If you are a JVIB subscriber, please log in below. If you are an AER member, JVIB is part of your membership benefit: please follow this link to AER's website to access JVIB.
Not yet a subscriber? Here are some options:
Effect of Selected Balance Exercises on the Dynamic Balance of Children with Visual Impairments
Abstract: Structured abstract: Introduction: Maintaining balance while walking is of utmost importance for individuals with visual impairments because deficits in dynamic balance have been associated with a high risk of falling. Thus, the primary aim of the study presented here was to determine whether balance training effects the dynamic balance of children with visual impairments. Methods: The study included 19 children with visual impairments (aged 8 to 14) from the school for students with visual impairments in Isfahan, Iran, who were randomly assigned to a balance-training (n = 9) or control (n = 10) group. The balance-training group was required to participate in an eight-week balance-training program, while the control group did not participate in any organized balance-training program. The Modified Bass Test of Dynamic Balance was used to measure the dynamic balance of the participants. Both groups performed a pretest prior to the experimental period and performed a posttest immediately after the experimental period. Results: The scores on the pretest showed no significant difference between the balance-training group and the control group. However, after the balance-training group completed the balance-training program, a between-group difference was found in the participants' task scores, t (18) = 4.095, p < .05. Discussion: The findings indicate that involvement in a balance-training program will significantly improve the dynamic balance of individuals with visual impairments relative to a control group. Implications for practitioners: The study showed that if instructors require individuals with visual impairments to perform balance-improving exercises, the result can be an outstanding improvement in their dynamic balance. With improved balance, individuals with visual impairments may encounter fewer falls and experience a healthier lifestyle.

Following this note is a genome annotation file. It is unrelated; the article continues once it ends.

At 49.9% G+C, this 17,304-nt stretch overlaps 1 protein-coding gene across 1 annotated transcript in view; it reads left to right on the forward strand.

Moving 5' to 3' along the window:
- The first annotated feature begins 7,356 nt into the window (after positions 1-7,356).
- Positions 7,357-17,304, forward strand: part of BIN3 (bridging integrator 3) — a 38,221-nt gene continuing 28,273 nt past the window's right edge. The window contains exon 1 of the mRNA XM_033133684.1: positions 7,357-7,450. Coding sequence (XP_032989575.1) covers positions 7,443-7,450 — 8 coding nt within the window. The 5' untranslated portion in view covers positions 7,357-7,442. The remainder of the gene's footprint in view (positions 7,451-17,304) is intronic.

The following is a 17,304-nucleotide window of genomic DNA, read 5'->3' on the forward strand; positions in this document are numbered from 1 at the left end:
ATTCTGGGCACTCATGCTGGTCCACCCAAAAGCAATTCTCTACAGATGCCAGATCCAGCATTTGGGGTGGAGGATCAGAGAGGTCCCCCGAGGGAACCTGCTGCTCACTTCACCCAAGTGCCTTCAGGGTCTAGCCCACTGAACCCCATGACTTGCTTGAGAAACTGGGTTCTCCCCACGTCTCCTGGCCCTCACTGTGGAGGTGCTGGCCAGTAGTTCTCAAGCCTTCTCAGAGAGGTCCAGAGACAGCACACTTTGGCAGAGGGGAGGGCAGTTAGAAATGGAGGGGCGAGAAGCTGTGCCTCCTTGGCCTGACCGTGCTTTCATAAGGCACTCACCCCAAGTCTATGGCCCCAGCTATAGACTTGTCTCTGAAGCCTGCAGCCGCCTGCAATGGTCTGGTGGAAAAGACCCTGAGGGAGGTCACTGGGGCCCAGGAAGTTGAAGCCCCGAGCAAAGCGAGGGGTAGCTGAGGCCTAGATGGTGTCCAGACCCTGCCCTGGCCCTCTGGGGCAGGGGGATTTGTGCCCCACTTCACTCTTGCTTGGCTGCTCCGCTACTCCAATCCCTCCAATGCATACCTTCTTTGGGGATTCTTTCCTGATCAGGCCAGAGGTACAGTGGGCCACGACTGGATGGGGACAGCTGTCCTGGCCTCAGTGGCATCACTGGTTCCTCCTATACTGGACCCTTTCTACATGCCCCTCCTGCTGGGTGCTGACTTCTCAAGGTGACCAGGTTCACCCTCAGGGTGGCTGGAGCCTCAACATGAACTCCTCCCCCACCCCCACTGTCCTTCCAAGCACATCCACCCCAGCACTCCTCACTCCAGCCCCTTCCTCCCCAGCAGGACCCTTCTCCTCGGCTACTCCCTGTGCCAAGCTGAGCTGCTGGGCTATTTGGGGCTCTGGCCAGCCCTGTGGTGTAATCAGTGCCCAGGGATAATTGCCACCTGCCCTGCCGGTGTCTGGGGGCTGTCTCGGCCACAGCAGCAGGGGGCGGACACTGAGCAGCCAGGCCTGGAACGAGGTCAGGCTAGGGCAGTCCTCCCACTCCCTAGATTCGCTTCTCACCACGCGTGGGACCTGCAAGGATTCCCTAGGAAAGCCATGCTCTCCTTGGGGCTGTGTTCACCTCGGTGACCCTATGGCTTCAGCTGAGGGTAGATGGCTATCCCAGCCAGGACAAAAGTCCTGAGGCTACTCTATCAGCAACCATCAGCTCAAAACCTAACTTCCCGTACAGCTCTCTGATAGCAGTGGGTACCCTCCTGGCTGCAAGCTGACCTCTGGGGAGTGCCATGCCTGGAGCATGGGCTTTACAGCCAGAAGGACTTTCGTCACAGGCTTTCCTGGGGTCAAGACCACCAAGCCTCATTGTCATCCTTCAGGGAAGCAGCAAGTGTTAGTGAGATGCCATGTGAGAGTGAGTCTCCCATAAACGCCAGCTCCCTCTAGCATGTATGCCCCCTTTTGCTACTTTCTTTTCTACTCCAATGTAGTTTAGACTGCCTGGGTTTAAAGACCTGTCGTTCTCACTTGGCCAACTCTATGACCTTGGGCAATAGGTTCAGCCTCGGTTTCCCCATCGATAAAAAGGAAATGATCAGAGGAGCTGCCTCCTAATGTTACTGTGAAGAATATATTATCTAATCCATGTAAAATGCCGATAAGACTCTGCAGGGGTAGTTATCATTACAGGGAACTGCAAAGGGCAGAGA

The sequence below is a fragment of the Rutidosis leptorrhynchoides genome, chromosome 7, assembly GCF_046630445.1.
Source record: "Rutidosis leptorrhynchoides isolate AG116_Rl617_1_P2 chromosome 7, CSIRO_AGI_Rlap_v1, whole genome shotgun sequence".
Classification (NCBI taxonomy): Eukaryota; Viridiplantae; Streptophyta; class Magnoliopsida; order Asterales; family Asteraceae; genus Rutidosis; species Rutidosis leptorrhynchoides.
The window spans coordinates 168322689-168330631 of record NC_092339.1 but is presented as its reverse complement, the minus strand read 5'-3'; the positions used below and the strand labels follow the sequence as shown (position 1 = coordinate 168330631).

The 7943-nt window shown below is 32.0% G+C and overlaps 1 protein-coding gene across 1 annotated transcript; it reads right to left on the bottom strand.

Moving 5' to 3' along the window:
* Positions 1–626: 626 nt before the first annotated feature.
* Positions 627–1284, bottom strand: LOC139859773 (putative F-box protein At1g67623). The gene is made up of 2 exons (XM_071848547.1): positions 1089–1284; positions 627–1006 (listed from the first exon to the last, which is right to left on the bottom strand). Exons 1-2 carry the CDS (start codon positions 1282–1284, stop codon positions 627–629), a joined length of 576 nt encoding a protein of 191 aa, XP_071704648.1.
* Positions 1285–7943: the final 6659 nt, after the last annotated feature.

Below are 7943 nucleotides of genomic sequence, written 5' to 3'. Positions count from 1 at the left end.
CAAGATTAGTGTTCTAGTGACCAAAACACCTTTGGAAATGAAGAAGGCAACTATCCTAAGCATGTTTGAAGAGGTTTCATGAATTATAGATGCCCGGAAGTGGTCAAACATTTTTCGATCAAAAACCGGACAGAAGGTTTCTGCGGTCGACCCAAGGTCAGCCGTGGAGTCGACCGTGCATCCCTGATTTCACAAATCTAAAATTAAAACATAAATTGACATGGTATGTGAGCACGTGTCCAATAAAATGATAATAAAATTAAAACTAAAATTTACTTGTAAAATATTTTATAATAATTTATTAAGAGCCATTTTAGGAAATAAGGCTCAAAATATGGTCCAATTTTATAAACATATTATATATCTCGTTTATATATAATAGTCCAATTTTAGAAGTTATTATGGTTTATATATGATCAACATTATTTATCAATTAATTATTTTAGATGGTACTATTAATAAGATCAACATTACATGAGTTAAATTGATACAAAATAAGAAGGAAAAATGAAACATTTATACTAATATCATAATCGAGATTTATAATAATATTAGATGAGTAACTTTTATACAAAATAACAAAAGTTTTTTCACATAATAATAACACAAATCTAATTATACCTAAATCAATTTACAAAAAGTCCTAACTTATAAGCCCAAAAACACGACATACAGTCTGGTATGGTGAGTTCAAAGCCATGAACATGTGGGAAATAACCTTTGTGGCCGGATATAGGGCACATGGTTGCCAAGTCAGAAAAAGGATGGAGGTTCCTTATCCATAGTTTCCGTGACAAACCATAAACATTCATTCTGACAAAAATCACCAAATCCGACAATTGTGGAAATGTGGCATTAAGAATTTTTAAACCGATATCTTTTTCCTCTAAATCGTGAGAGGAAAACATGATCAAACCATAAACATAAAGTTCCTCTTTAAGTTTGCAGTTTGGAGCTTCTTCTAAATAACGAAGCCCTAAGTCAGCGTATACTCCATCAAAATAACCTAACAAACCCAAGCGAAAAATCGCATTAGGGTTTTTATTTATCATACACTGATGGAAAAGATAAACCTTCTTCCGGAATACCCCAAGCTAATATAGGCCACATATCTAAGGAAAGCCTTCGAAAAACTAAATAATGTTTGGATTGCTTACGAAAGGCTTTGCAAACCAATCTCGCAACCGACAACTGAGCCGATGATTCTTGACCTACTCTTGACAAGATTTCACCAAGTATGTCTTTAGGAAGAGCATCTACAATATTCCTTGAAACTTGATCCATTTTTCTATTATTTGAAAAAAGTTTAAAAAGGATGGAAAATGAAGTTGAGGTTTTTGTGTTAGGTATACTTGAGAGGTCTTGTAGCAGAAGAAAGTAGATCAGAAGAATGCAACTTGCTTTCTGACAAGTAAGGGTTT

Please log in if you wish to make a comment.
|Having trouble reading the site? Check out the American
Foundation for the Blind's accessibility options. You can change the colors
on our site, increase the text size, and even change the font to something you find more readable.
Screen reader users can move repetitive links out of their way, by pushing the navigation bar to the
bottom of the page.
|AFB would like to hear from you. Please contact us with your comments and suggestions.
Link to Us | Site Map | Policy Statement | Copyright © 2011 American Foundation for the Blind. All rights reserved.
Material provided on AFB.org is intended for information use only and is not a substitute for professional medical advice. If you have any concerns about your health, please contact your health provider.